21. 21. LN assessment: ESMO 2014 • Systematic nodal dissection can be avoided in early-stage, clinically N0 lung cancer when the maximum standardised uptake value on PET scanning is <2.0 and the pathological nodule size is ≤10 mm
  22. 22. LN assessment: ACCP 2013 • For stage I and II NSCLC, systematic mediastinal lymph node sampling or dissection is recommended over selective or no sampling for accurate pathologic staging
  23. 23. • For stage I NSCLC who have undergone systematic hilar and mediastinal lymph node staging showing intraoperative N0 status, the addition of a mediastinal lymph node dissection does not provide a survival benefit and is not suggested.
  24. 24. • For stage II NSCLC, mediastinal lymph node dissection may provide additional survival benefit over mediastinal lymph node sampling and is suggested.
  25. 25. Surgery for early NSCLC: Surgical techniques • Conventional open thoracotomy • Standard posterolateral thoracotomy • Mini-thoracotomy with muscle sparing • Minimally-invasive surgery • Video-assisted thoracoscopic surgery (VATS) • Robotic-assisted thoracoscopic surgery (RATS)
  26. 26. Open vs VATS • Open is standard. VATS is alternative. • Recently, NCCN 2015 • MIS (VATS) should be considered in selected patients • No oncologic compromised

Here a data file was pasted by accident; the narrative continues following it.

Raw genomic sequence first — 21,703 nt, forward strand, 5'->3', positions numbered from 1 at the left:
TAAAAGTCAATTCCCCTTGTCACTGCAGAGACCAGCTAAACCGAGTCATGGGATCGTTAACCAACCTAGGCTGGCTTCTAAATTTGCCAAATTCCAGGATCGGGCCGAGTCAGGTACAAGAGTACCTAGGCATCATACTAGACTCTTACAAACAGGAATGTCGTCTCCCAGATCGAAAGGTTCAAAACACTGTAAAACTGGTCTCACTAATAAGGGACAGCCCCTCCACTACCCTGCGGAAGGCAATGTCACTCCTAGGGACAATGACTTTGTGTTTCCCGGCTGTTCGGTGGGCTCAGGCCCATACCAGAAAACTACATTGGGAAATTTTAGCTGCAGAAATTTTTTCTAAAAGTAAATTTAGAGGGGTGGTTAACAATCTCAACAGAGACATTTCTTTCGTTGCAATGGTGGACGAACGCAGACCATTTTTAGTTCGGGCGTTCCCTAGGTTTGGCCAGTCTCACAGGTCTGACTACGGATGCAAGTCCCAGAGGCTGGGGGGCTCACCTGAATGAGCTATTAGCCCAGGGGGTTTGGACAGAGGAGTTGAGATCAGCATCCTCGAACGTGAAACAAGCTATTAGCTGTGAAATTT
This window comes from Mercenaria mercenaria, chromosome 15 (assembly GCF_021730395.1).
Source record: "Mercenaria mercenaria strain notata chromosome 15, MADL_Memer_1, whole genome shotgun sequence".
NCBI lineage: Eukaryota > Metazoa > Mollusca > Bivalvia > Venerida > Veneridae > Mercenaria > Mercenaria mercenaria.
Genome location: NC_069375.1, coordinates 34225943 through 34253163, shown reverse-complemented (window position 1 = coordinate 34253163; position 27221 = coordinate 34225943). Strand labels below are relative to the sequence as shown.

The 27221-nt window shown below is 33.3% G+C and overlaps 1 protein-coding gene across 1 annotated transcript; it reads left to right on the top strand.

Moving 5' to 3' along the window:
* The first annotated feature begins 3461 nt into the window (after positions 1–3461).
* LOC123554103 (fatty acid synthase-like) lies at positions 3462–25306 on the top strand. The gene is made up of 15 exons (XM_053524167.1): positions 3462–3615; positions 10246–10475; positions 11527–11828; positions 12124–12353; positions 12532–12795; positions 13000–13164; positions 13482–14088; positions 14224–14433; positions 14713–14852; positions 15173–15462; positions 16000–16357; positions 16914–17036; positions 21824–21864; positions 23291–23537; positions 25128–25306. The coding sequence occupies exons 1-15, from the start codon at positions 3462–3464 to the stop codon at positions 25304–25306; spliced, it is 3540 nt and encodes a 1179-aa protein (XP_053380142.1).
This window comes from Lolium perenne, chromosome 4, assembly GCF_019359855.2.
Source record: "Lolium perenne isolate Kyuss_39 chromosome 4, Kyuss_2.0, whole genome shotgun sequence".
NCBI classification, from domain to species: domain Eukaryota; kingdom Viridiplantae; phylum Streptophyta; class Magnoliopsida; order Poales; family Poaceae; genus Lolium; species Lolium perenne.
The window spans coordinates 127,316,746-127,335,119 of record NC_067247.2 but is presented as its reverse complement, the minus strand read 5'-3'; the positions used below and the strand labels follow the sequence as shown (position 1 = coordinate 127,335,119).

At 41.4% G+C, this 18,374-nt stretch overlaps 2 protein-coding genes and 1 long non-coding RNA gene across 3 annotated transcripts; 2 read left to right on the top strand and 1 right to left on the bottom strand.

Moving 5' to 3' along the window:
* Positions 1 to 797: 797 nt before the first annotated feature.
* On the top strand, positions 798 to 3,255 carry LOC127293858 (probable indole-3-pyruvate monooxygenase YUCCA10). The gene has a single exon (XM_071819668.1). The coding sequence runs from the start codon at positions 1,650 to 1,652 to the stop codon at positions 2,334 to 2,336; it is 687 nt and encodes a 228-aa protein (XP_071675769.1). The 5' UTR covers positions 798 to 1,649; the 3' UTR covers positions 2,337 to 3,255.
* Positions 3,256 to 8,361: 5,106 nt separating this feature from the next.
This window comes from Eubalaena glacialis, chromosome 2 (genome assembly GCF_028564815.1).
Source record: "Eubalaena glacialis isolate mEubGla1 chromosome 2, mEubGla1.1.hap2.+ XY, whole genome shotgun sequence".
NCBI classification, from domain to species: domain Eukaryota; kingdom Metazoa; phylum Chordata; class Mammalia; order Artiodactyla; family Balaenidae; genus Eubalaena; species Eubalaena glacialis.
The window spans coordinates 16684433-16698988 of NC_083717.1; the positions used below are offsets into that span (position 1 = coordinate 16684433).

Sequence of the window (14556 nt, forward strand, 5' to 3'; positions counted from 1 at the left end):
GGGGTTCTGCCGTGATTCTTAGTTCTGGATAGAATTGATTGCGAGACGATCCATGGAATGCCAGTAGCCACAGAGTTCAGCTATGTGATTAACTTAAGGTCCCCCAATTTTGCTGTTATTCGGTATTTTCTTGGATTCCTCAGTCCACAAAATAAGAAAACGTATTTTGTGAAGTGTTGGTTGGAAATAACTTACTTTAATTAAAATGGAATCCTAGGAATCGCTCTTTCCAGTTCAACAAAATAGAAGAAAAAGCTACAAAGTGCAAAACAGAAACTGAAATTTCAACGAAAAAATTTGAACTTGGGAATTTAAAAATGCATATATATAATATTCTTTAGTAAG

27. 27. • When is open vs VATS vs RATS is preferred for early stage NSCLC? • ACCP 2013: For stage I NSCLC, MIS such as VATS is preferred over a thoracotomy and is suggested in experienced centers • ESMO 2014: Either open or VATS access can be utilised as appropriate to the expertise of the surgeon • NCCN 2015: VATS/ MIS/ RATS should be strongly considered as long as there is no compromise of standard oncologic and dissection principles. In high VATS volume center, VATS is better than open regarding • Pain, hospital stay, time return to function, complications occured
  28. 28. Benefit of VATS • Direct benefit to the patients • Pain • Cosmetic • Hospital stay • Time for return to work • Time for starting adjuvant therapy
  29. 29. Benefit of VATS • For hospital • Shorter hospital stay  more patients admitted for treatment
  30. 30. Evolution of VATS • Standard VATS lobectomy • 4 ports/ 3 ports • Single port VATS lobectomy • RATS • MAGS: Magnetic-anchored guidance system • NOTES: Natural orifice transluminal endoscopic surgery